The Grapes of Wrath Audiobook [Free Download by Trial]

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The Grapes of Wrath by John Steinbeck

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A heart-wrenching full-cast adaptation of the Pulitzer Prize-winning novel by John Steinbeck, starring Jeffrey Donovan and Shirley Knight. Set during the Great Depression, The Grapes of Wrath tells the powerful story of the Joad family's trek from the dust bowl of Oklahoma to the promise of a new life in California. But what they find threatens to rip apart their lives, and sever the ties that bind them together. Starring Shirley Knight as Ma Joad, Frank Galati's play finds its timeless heart in the generous spirit of the common man.



  • I gotta say, man, 'The Grapes of Wrath' was one hell of a book! It really opened my eyes to the struggles of the dust bowl and the massive wave of folks migrating to California. It's heartbreaking to see what those immigrants had to go through just to survive, but there's also a glimmer of hope that keeps you going. Gotta give props to the narrator, they did an amazing job bringing the story to life.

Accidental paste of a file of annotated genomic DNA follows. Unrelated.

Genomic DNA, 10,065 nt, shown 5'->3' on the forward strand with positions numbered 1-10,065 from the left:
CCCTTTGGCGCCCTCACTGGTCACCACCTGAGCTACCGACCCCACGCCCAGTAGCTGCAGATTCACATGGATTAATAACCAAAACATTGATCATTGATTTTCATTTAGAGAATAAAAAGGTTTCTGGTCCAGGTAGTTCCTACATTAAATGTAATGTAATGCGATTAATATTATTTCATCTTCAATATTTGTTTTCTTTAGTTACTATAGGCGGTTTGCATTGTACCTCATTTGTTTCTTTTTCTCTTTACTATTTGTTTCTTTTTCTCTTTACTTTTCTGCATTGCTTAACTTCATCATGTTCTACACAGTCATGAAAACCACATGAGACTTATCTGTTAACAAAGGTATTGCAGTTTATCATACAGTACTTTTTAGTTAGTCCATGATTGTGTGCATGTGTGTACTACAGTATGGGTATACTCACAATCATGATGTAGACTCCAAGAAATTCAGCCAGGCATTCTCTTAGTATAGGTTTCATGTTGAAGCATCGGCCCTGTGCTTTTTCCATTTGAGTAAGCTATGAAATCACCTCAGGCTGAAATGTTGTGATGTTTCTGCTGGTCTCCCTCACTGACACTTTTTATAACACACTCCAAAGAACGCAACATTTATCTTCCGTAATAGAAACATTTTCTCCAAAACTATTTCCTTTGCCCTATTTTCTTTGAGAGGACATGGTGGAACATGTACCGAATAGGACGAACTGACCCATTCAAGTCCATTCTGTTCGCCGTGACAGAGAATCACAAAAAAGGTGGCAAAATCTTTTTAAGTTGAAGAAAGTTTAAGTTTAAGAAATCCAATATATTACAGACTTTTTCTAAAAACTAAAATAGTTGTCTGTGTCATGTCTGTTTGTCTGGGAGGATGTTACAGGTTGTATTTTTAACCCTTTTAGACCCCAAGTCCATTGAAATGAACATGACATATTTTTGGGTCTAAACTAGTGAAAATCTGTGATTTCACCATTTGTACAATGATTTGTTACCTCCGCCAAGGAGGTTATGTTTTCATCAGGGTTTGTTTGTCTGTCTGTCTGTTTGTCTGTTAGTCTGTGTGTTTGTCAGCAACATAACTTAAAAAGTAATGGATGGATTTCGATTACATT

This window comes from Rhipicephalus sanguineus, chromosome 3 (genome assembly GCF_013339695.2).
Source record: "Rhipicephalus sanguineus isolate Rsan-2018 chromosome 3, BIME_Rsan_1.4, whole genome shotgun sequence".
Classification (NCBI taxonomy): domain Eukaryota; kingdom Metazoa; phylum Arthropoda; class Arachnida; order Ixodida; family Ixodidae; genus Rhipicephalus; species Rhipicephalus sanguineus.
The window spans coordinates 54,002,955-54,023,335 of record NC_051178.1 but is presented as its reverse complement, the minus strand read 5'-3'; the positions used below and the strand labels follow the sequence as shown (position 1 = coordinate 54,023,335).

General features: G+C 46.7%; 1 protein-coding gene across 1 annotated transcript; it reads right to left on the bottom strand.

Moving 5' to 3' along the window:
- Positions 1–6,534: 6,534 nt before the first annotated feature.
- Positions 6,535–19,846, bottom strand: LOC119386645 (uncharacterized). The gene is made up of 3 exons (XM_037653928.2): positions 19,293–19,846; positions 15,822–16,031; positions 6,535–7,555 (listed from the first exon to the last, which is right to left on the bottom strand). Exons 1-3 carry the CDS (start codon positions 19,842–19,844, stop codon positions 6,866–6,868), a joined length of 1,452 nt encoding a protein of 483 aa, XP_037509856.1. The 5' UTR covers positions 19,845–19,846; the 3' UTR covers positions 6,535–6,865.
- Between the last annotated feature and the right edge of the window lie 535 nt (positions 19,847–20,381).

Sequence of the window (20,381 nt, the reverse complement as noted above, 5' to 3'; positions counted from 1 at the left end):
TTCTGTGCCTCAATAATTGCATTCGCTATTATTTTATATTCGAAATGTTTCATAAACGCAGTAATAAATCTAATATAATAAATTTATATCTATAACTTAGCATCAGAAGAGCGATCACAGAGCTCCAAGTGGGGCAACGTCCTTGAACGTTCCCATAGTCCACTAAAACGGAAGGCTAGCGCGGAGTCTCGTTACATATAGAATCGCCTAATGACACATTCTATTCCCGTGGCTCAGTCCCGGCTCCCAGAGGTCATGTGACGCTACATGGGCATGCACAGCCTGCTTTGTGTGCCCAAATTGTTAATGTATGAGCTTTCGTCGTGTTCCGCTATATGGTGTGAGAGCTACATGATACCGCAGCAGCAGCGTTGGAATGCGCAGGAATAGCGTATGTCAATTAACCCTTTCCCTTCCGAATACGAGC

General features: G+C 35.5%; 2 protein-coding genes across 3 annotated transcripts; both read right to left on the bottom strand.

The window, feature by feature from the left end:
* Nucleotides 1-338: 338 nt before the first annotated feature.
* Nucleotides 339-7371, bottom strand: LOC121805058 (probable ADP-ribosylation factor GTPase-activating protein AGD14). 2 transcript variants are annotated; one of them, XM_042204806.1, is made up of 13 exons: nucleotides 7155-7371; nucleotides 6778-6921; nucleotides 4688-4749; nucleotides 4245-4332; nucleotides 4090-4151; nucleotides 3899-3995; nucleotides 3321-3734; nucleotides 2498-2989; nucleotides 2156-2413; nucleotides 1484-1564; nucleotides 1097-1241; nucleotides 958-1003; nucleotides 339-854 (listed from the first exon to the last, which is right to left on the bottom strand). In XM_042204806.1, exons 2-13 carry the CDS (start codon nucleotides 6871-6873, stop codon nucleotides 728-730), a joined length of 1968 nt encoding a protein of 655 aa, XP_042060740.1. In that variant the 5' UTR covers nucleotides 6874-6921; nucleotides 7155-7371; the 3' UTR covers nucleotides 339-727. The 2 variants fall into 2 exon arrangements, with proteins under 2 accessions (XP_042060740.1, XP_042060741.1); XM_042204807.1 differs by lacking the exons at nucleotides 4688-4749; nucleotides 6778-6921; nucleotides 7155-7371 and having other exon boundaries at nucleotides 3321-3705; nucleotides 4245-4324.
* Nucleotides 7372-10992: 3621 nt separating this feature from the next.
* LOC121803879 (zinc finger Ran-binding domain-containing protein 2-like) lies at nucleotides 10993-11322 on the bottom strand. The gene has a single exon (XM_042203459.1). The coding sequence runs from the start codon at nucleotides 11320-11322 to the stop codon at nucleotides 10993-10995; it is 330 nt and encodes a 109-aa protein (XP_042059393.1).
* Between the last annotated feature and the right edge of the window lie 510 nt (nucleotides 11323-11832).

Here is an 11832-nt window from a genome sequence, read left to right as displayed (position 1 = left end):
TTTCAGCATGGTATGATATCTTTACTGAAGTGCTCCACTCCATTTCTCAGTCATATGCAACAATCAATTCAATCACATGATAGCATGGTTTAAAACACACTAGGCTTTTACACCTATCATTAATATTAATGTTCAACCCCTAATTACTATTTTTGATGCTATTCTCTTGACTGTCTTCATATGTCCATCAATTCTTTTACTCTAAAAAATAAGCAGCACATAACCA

• I just bought this audiobook today and have been listening to it for a few hours. The narrator's pace is a bit slower than what I'm used to, but he is perfect for this story and his voices are great. I've tried to read "The Grapes of Wrath" several times before, but could never get through it. The only downside to this audiobook is the abrupt harmonica music at the end of each chapter. It's so loud that it completely disrupts the mood created by the narrator. I had to quickly lower the volume and then raise it again to hear the narrator. I'm listening to it on my Kindle, so it might be better if I listen to it on my laptop where I can adjust the volume spikes. Overall, it's an excellent audiobook and definitely worth the one credit.
  • I had a fantastic journey with this story, but I was left slightly unsatisfied with the ending. I prefer stories that provide closure, and this one could have continued seamlessly without missing a beat. However, I understand that the conclusion may have caused some controversy, possibly resulting in the exclusion of this book from certain school curriculums. I don't recall studying this book in high school, but now I realize that its content may have been too provocative to be allowed. Nevertheless, the writing is exceptional, and I hope that modern-day high school students have the opportunity to experience it. Although it is set in the 1930s, it could easily be adapted to present times, as many of the themes and settings are still relevant. I'm glad that I finally made the time to listen to this Steinbeck masterpiece. It was well worth my time and credit.